Scientists Discover Rare Flowing Water on Mars, Supports Alien Life
This image combining orbital imagery with 3-D modeling shows flows that appear in spring and summer on a slope inside Mars’ Newton crater.
CREDIT: NASA/JPL-Caltech/Univ. of Arizona
Information from the orbiter have fed new fuel to the discussion on Mar’s capability of supporting alien lifeform. Scientists have sent numerous space missions in obtaining a variety of evidence that may reveal biological microbial life outside of Earth. The latest evidence of flowing water have strengthened support and hope of discovering a live specimen.
"NASA’s Mars Exploration Program keeps bringing us closer to determining whether the Red Planet could harbor life in some form...And it reaffirms Mars as an important future destination for human exploration," said NASA Administrator Charles Bolden.
Planet Mars contains many crevices, perhaps remains of dried up bodies of waters, valleys, and rivers. Scientists speculate that millions of years ago, Mars contained lakes and other large bodies of liquid, but over time the water has disappeared, perhaps flowing down beneath the planet’s surface through the numerous cracks. The latest photos of flowing water presents theories that living organisms are able to survive in Mar’s underground flowing waters, living in darkness under the planet’s surface. There are examples of such organisms on Earth, and it may also hold true on Mars.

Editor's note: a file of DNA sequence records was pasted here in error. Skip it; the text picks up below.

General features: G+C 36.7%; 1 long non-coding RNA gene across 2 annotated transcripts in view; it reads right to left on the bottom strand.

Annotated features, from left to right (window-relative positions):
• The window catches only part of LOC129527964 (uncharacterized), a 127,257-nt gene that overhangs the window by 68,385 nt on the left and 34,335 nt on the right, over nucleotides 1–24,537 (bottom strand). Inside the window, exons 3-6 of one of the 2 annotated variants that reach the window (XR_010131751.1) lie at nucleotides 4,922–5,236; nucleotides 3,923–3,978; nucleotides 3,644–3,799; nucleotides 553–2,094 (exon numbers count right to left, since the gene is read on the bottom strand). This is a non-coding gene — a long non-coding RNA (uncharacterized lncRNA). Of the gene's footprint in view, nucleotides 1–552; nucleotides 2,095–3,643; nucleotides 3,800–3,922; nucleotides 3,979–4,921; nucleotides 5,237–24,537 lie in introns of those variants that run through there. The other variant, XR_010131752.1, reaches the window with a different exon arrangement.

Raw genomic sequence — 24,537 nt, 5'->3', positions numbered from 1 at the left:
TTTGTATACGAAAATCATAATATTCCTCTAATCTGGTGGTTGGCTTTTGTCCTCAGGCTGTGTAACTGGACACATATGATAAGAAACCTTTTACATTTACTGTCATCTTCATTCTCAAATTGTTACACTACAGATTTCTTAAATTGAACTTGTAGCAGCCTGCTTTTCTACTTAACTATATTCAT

Video from: YouTube.com
The water shows up as dark colored finger like streaks flowing down from various slopes and crevices. Based on seasonal photos, the water patterns appear to grow or recede depending on the season. Scientists hypothesize that the briny water could appear and disappear based on the winter or summer months on the Red Planet.
"We expect water on Mars to be briny, to be salty, because we know that the surface is salty from all of the past landers and rovers...Furthermore, the salt serves to depress the freezing point of the water, so in places where it’s below freezing, we see this activity, it is still plausible for that to be salty water," said Alfred McEwen of the University of Arizona.
The theory of Mars holding briny salty water is connected to its freezing point. The more salt water contains, the lower the freezing temperature. Based on McEwen’s observations, the apparent unfrozen flowing waters were spotted on steeper slopes as it descends at warmer seasonal months. Water streaks on Mars are thought to be hundreds of years old.
Read the full article at: ibtimes.com